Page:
Sweet Potato + Chicken Hand Pies

My mini-vacation is over. I started a new job this week and I love it. The people, the work, the company - all amazing. I've only had three (long) days of training, but I'm already excited about diving in and learning and more. The company is Omada Health and it's based out of San Francisco. Omada is a startup healthcare-tech business who's mission is to help people lower their risk of chronic diseases such as diabetes through technology and digital health coaching. I will be one of their Health Coaches in Seattle and my job is to provide support, motivation, and education for our participants. From what I have seen, I think it will be a very rewarding and engaging experience. I can't wait to get started!    

Of course, I'll still have plenty of time to cook, especially since I will be working from home. My breaks from the computer will probably be spent washing dishes, stirring a pot, or rotating something in the oven. I still have so many recipes that I want to try and others that I need to perfect. This recipe was one that I made out in Sequim. The crust is buttery, flaky, and crisp and the filling is a perfect combination of sweet and savory. I absolutely love sweet potatoes. We usually make them into sweet potato fries on burger nights, but this may be a new favorite... I highly recommend you eat at least one hand pie straight from the oven (maybe let it cool a bit) because that's when they are the best.   

// Sweet Potato + Chicken Hand Pies // makes about 18-24
The number of hand pies this recipe makes really depends on how big you make the circles. I used a 3 1/2 inch cutter for mine, but you can use larger or smaller (I wouldn't go too small, though because then they'd be a pain to seal). This may also mean that you might end up with extra dough. If that's the case, you can freeze it for another time, use it as a crust for a mini-quiche, or bake it with some toppings for a rustic galette.   

For the filling:
1 lb sweet potatoes or yams
2 tablespoons olive oil
1 lb chicken breast
1 tablespoon butter
1 large leek, ends trimmed and cut into small slices (I cut mine in half lengthwise twice)
Salt and pepper

for the crust:
1 1/2 cups all-purpose flour
3/4 cup whole wheat pastry flour
1 1/2 teaspoon dried thyme
10 tablespoons butter, preferably frozen
1/2 teaspoon salt
3 tablespoons sour cream
7-8 tablespoons ice water, more if needed

2 eggs, beaten
Brown sugar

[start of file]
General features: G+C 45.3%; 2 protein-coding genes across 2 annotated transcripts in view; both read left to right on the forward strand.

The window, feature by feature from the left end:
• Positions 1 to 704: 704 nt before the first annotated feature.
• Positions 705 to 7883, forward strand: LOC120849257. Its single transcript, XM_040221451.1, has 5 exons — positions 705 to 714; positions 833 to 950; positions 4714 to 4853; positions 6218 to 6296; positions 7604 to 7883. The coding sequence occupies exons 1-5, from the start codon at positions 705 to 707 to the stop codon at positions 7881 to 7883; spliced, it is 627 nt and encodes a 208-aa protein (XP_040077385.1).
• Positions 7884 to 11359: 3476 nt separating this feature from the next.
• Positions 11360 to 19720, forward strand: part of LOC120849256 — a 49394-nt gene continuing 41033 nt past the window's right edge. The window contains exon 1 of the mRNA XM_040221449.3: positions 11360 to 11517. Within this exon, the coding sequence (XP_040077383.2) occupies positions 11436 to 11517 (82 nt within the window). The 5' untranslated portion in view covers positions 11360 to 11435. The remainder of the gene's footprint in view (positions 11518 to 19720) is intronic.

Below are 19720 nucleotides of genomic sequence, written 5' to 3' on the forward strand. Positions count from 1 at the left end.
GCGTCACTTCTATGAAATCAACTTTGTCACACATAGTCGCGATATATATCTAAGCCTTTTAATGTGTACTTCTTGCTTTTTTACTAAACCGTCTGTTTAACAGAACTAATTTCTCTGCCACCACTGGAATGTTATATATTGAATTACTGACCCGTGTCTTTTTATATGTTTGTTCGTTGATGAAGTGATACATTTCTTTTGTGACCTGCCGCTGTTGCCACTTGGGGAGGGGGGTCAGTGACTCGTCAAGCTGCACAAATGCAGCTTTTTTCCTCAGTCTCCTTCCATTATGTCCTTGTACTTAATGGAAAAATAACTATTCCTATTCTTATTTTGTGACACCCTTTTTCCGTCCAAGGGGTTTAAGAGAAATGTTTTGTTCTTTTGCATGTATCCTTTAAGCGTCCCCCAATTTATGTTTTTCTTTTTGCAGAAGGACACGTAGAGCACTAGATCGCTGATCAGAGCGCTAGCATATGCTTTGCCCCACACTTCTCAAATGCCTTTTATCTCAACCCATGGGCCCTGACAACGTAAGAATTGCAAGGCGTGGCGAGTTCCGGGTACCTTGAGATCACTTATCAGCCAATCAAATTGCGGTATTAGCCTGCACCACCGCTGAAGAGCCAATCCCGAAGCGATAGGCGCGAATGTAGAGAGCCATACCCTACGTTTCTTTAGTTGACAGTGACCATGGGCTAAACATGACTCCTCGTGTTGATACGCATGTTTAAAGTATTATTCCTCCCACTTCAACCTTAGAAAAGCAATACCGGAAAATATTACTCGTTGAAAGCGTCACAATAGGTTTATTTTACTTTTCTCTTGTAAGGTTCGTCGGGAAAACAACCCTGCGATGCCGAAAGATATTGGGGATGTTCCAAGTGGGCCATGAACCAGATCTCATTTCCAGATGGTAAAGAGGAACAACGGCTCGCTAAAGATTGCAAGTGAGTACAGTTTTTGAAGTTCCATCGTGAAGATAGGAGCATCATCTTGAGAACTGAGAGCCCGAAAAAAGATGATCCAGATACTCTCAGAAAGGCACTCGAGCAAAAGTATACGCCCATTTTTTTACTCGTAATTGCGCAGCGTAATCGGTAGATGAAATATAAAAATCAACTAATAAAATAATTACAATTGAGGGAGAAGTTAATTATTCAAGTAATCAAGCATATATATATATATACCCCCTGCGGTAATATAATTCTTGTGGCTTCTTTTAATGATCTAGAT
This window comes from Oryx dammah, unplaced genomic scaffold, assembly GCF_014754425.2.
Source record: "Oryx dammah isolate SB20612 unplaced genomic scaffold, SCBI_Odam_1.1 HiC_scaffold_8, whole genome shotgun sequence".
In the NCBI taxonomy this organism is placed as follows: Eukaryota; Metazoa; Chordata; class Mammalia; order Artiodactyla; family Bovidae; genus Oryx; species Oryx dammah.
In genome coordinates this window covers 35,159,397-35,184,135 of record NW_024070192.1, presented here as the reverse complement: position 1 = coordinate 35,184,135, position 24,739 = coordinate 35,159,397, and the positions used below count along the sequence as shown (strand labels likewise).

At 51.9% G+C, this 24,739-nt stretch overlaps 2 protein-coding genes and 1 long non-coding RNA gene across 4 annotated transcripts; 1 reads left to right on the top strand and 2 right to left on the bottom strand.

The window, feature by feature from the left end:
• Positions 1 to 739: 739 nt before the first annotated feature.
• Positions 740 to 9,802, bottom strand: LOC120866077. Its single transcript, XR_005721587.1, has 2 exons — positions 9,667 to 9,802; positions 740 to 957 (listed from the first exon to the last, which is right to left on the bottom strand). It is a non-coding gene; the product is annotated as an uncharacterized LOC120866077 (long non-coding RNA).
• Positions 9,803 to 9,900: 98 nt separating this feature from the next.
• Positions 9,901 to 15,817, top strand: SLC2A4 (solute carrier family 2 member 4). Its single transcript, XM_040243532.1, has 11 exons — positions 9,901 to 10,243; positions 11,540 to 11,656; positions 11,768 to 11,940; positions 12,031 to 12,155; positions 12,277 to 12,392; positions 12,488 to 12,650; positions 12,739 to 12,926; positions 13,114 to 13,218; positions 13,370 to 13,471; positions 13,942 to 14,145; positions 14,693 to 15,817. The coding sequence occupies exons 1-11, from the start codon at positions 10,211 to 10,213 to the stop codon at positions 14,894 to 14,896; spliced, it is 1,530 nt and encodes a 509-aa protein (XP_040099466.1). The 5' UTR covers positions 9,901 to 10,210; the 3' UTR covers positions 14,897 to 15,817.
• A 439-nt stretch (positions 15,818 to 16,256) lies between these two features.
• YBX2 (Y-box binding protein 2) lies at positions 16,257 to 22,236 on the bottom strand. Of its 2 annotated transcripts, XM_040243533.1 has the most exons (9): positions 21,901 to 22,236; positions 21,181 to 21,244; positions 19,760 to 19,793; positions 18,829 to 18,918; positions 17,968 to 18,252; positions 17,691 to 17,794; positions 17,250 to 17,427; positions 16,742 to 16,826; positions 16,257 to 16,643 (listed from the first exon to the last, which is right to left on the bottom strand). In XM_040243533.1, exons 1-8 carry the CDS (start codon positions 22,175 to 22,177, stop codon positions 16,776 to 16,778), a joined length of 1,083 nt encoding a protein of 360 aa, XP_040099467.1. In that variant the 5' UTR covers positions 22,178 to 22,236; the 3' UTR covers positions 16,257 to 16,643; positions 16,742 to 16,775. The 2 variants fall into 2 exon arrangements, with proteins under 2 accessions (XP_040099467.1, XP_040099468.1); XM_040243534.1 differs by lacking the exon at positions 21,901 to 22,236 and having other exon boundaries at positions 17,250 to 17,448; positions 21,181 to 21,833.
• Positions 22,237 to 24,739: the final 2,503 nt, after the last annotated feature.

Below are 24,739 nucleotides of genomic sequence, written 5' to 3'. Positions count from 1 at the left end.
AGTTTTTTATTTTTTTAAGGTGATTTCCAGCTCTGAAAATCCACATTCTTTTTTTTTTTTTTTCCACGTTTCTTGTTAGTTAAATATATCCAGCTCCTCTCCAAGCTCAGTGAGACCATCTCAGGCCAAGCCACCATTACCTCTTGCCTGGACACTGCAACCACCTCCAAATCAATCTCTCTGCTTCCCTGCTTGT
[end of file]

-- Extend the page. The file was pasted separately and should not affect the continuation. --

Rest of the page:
1. Preheat oven to 375°. Wrap sweet potatoes together in tin foil and bake for 45-50 minutes, or until easily pierced with a knife. Remove from oven and let cool

2. In an oven-safe frying pan or skillet heat olive oil over medium heat. Place chicken breast in the pan and generously sprinkle it with salt and pepper. Cook the chicken for about 7-8 minutes or until the underside is golden, but not crispy. Flip and cook for another 7-8 minutes. When both sides are golden, cover and place skillet in oven for 10-15 minutes or until internal temperature reaches 160°.

3. For the leeks, heat the butter in another skillet (or you can use the chicken pan if it's out of the oven already. No need to wash it). Add the leeks with a little bit of salt and pepper and cook until leeks are very soft and a bit caramelized, about 10-15 minutes. Remove from heat and scrape into a large bowl. 

4. Remove the sweet potatoes from their skins and add to the bowl. Shred the chicken with two forks and add to the bowl. Mix the sweet potato mixture well and season with salt and pepper. Set aside to cool. 

5. To make the crust, combine the flours, thyme, and salt in a large bowl and mix well. Either grate the butter into the flour mixture, taking care to keep it as cold as possible, or cut the butter into large chunks and work it into the flour with your fingers or pastry cutter. The butter should end up being about "pea" size. At this point I usually put it back in the fridge or freezer for 10 minutes to make sure the butter stays cold, but that's up to you.

6. Mix together the sour cream with 7 tablespoons of ice water. Slowly dribble the ice water mixture into the flour and stir with a fork until the dough looks ragged, but feels like it will come together. If it seems too dry, add a bit more ice water. Gently knead the dough until it forms a cohesive mass, folding it over on itself a couple of times to get layers of butter that later mean a nice flaky pastry. Wrap the dough in plastic wrap and place in fridge for at least 30 minutes

7. Line two baking sheets with parchment paper. Cut dough into 3 portions and roll out one portion on a lightly floured surface until about 1/4 inch thick (keep remaining dough in fridge). Cut out circles and wrap unused dough in plastic wrap and place in fridge. Transfer circles to a baking sheet and brush tops with egg. Add the sweet potato filling, the amount will depend on how big your circles are, but it'll probably be 1-3 big tablespoons. Fold one side of the circle over the filling to meet the other edge of the circle. Seal with the prongs of a fork. Place in fridge if there's room - this helps prevent a tough pastry. Continue rolling out dough and making the hand pies until you run out of filling. 

8. When all the hand pies are made, brush tops with egg and sprinkle with brown sugar. Bake at 350° for 25-27 minutes.